Showing 1 - 5 of 5 posts found matching keyword: captain carrot
Sunday 5 June 2022
I like to think I know a lot about comics, and this sure seems like something I should have been aware of before now.
"Superman Jr." (drawn by Jose Luis Garcia-Lopez and inked by Dick Giordano) is from the 1982 DC Comics Style Guide, where it is accompanied by the following description:
SUPER JRS. give licencees the opportunity to use pint-sized versions of DC's most popular heroes, including Superman, Wonder Woman, Batman, Robin, and Flash! All have been transformed into the most loveable and huggable mini-heroes you've ever seen!
I mean, yeah, like everyone else, I knew there were Lil' (Justice) Leaguers who have occupied their own corner of the DC Multiverse — Earth-42, 'natch — since 2008. For some reason I assumed that the Lil' Leaguers had been inspired mainly by the popularity of the late-1980s X-Babies comics, an adorably alternate-reality version of the best-selling X-Men from DC's chief competition, Marvel Comics. As it turns out, those 2008 characters were more likely descended from the only Super Jrs. comic appearance: The Best of DC Special #58 digest-sized comic in December 1984.
The really weird part is that 1984 story had actually been created seven years earlier for a format nearly twice the size! According to October 2014 issue of Back Issue magazine — which also includes a list of all known Super Jrs. licensed products — the Super Jrs. were originally developed (by Tom DeFalco, Vince Squeglia, and Kerry Grandenetti) to be used in a DC treasury-sized comic book in 1977 as the first in a whole series of Super Jrs. comics. But the treasury edition line was canceled, and DC instead decided to shop the Super Jrs. characters around for a cartoon series that never materialized, finally printing the comic in '84 to give the digest series a "new" Christmas story.
(I find the Super Jrs. an interesting contrast to DC's Captain Carrot and his Amazing Zoo Crew, also a kid-friendly take on DC's Justice League of America characters — the Zoo Crew began as "Just'a Lotta Animals" — created in the early 1980s as a cartoon pitch only to become a comic series in 1982 yet doesn't appear in that Style Guide. Did the Zoo Crew perhaps have a different licensing agreement?)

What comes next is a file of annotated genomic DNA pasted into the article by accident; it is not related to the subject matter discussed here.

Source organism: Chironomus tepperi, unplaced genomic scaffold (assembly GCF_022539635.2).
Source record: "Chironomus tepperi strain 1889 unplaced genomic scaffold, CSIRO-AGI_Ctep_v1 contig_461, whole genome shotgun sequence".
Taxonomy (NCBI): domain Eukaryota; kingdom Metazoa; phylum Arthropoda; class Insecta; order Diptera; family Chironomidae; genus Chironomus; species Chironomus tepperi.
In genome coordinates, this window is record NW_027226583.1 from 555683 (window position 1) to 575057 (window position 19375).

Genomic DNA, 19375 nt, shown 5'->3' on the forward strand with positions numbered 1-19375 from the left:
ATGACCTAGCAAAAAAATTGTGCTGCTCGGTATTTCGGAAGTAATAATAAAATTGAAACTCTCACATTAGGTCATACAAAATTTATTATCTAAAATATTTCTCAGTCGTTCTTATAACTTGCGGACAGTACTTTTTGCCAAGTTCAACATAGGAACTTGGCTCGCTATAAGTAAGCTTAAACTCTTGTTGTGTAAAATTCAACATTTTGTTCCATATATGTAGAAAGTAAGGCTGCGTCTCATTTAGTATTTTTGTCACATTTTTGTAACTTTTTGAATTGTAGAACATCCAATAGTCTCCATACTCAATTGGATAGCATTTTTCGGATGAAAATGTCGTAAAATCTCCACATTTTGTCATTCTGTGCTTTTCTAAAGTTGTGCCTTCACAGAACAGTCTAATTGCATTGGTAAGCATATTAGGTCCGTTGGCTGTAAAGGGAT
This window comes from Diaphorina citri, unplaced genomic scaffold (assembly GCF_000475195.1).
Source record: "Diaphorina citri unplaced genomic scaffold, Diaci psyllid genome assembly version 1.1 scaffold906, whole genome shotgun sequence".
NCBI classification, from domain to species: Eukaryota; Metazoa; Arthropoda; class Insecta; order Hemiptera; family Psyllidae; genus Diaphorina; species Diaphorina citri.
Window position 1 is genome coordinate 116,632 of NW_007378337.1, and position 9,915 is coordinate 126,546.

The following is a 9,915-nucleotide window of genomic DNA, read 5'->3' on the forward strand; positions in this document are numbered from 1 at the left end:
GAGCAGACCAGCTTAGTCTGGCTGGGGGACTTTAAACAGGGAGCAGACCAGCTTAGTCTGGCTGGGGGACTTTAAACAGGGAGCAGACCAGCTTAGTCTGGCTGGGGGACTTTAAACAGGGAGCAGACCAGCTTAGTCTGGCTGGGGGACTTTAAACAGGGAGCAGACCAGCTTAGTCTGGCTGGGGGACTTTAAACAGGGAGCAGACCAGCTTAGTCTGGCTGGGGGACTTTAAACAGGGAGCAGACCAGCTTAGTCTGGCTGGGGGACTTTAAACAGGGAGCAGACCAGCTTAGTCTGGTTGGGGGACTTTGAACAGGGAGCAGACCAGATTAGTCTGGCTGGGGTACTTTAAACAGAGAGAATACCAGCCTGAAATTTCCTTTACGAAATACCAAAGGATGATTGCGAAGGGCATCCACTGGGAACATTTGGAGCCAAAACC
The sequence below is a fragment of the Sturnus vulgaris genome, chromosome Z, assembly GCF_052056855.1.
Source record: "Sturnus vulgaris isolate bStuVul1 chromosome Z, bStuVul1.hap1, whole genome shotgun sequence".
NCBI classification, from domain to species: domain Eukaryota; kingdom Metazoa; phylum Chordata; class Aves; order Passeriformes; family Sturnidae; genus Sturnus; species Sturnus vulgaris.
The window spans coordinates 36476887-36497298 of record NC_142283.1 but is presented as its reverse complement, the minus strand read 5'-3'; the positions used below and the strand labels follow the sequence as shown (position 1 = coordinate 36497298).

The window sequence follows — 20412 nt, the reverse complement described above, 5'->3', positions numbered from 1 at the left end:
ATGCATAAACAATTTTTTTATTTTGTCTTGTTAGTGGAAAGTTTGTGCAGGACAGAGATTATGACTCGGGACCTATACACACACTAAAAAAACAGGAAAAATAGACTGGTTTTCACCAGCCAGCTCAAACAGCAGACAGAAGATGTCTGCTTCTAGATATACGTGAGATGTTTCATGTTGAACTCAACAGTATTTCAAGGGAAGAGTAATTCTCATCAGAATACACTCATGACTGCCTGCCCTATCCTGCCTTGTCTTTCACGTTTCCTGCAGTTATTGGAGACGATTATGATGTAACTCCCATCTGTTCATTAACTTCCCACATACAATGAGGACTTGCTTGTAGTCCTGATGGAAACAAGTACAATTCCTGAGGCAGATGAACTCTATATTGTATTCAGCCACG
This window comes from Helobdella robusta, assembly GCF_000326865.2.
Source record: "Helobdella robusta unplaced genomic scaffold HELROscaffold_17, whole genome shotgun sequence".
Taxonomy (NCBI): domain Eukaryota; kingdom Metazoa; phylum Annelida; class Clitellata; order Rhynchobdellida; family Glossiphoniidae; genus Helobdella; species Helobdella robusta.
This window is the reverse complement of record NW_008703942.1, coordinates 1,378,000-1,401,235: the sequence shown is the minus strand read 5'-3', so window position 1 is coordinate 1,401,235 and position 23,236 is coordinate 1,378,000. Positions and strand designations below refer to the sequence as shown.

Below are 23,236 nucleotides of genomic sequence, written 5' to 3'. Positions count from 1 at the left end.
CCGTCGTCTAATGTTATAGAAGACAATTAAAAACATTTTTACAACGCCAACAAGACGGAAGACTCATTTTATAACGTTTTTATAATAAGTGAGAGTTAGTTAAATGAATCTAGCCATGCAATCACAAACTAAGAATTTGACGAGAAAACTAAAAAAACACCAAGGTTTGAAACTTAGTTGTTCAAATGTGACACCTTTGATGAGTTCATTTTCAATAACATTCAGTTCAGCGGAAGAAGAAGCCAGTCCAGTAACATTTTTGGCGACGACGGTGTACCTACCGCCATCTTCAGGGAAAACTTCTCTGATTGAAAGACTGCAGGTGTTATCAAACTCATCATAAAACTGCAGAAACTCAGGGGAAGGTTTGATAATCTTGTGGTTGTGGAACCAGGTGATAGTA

Anyway, that 1982 Style Guide entry up there is for a character created in 1977, licensable for a television cartoon that never happened, and who wouldn't see print until 1984. In hindsight, I've certainly seen the cover of that Style Guide before, and I must have confused the Super Jrs. with the likes of Superbaby (first appearing in 1948) or any of the many Superboys or even the several Sons of Superman (some more imaginary than others). But no, it turns out Super Jrs. are their own thing.
Aren't comic books great?
Sunday 4 April 2021
It was such a pretty Easter Sunday that I went outside and snapped a pic of Captain Carrot by the mailbox.
One of the biggest differences between Carrot and past yard signs is that this time I put some color on the back, too. This is what it looks like from the house:
Yep, I'm happy with this one.
Thursday 25 March 2021
Every time I show a picture of my lawn ornaments in the fall and winter, friend Otto teases me about the sorry condition of the yard. So this time, I'm going to give you the pic of how my latest creation looks inside the studio:
That's Captain Carrot, fearless leader of the Zoo Crew!, painted just in time for Easter.
Last year's Easter painting was the chocolate rabbit. I love it so much, I'm disinclined to subject it to another round of elements. (I've never liked sharing my chocolate.) Tragically, I might love this one even more.
If the flowers come out next week, maybe you'll get a second pic of the good Captain.
Saturday 22 February 2020
I was watching LEGO Masters (on Fox!) when this was shown on the screen for like, a whole 5 seconds, and I. Lost. My. Mind!
That's Captain Carrot on national broadcast television!
I can see you sitting there shaking your head. No, obviously it's not the real Captain Carrot. He lives on Earth-C with the rest of his heroic Zoo Crew. And of course, Captain Carrot is a boy. (The original Roger Rabbit, in fact!) But still. On national television!
Captain Carrot and his Amazing Zoo Crew was the first comic book that I collected. The concept was created for DC Comics in 1982 by Roy Thomas and Scott Shaw! with half an eye toward developing a Saturday morning cartoon. The cartoon never materialized, so the genius of a super hero league of funny animals remains visualized only by comics aficionados of a certain age.
I was so excited when I saw my first hero on TV but I didn't know who to tell. Who do I know who would be giddy to see Captain Carrot? We're a very niche group, and I assure you that you don't really want us at your parties. So I'm doing what those of us who were raised as the first Internet Generation do in these situations: I'm blogging about my thrilling experience.
You're welcome, Internet.
Wednesday 11 January 2012
This is probably of interest only to me, but I spotted this in a flea market last month:
This is a copy of Captain Carrot and his Amazing Zoo Crew issue #14, published in April 1983. This particular copy has a sticker on it, valuing it at $2.00. What gets me is that this book isn't worth $2.00, in no small part because it has a sticker on it. Those crazy flea marketers: won't they ever learn?
What? I told you this probably interested only me.
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